Borroloola is a small town of about 900 people located on the McArthur River, approximately 960 kms southeast of Darwin. Representing artists from four different language groups, Yanyuwa, Garrawa, Mara and Gurdanji, the Waralungku Arts Centre, Aboriginal owned and controlled, has been around since 2003.
The Yanyuwa and Marra are referred to as 'saltwater people' and are associated with the Sir Edward Pellew Islands and the lower reaches of the McArthur and Limmen Rivers. The Gundanji and Garrawa people are known as 'mainland or freshwater people' and are associated with land to the south and east of the present township of Borroloola. Gundanji lands include the site of the McArthur River Mine. Garrawa lands are near the Queensland border near Wollogorang Station and Robinson River.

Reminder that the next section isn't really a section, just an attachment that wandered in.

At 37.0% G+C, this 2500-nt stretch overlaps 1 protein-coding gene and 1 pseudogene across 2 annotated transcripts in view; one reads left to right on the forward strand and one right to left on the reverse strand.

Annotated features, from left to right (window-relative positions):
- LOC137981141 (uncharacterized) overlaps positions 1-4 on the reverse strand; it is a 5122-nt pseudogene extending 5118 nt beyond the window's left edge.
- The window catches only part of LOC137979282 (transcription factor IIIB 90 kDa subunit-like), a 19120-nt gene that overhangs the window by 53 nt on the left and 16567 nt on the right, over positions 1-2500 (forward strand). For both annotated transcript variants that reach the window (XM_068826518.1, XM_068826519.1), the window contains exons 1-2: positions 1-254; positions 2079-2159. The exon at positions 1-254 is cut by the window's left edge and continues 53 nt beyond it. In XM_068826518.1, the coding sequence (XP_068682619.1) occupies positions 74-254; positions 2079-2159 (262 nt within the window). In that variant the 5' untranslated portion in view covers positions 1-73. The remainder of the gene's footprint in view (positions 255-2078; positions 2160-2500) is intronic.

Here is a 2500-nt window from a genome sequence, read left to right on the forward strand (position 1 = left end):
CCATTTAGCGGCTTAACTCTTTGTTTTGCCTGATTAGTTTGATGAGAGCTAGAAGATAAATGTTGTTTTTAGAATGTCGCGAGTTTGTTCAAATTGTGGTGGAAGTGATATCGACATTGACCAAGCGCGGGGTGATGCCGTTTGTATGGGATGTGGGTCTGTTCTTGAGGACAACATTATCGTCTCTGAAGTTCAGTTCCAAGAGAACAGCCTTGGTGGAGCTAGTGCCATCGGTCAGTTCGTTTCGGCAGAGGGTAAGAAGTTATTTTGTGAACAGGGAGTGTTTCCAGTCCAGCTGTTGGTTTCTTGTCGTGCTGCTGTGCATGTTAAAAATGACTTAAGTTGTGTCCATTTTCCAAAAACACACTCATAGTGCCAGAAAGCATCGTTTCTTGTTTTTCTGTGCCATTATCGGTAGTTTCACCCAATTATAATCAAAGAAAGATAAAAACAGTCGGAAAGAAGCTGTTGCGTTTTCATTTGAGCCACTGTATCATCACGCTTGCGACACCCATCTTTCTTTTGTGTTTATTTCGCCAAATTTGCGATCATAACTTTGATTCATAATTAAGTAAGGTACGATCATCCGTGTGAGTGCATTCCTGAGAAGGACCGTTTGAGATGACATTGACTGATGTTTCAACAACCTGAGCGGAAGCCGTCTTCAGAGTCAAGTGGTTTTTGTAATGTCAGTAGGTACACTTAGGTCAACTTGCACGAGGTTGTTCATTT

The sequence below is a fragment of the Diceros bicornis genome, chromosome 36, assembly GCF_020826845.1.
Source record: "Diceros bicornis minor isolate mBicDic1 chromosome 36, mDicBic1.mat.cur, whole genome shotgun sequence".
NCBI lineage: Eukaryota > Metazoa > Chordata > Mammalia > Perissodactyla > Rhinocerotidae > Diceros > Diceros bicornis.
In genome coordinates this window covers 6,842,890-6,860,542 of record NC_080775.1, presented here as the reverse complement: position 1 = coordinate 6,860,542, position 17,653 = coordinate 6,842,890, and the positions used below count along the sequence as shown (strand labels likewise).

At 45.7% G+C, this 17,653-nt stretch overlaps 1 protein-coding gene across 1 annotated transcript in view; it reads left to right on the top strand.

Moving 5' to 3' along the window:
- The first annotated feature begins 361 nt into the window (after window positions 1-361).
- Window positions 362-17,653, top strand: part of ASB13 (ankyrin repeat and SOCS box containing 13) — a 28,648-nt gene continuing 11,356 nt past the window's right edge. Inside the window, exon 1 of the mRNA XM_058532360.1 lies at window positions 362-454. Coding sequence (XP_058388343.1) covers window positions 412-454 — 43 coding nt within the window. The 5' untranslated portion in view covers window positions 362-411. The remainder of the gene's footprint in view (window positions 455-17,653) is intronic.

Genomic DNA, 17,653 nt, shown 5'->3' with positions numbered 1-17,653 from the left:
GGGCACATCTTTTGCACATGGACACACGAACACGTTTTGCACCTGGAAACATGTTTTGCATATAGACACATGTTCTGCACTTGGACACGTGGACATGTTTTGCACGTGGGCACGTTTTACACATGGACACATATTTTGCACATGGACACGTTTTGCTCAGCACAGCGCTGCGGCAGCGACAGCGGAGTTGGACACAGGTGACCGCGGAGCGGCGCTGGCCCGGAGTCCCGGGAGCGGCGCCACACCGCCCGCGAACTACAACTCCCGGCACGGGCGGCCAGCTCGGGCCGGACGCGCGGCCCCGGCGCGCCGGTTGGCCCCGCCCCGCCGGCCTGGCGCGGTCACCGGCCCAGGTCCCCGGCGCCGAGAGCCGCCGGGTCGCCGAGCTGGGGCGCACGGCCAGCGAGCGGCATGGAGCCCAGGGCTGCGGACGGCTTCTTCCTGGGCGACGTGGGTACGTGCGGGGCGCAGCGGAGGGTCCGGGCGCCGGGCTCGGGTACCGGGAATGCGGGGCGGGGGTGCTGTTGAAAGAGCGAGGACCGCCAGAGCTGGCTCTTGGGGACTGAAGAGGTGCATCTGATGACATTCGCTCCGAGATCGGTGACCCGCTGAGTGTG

Inspired by this unique dual landscape the artists seek to show both their homeland and history through their art. The artists' work has been described as ' a fresh look at country through new eyes, colour and styles' (Stewart Hoosan’s Country Exhibition) and ‘presenting a rare and important visual account of the Gulf frontier as seen through eyes that witnessed the imposition of pastoral capital on the traditional ways of indigenous people’ (Nancy Mcdinny’s Frontier Stories Exhibition).
This show features the work of Borroloola artists Thelma Dixon, Reggie Hoosan, Nancy Mcdinny and the recently departed Norman Kingsley.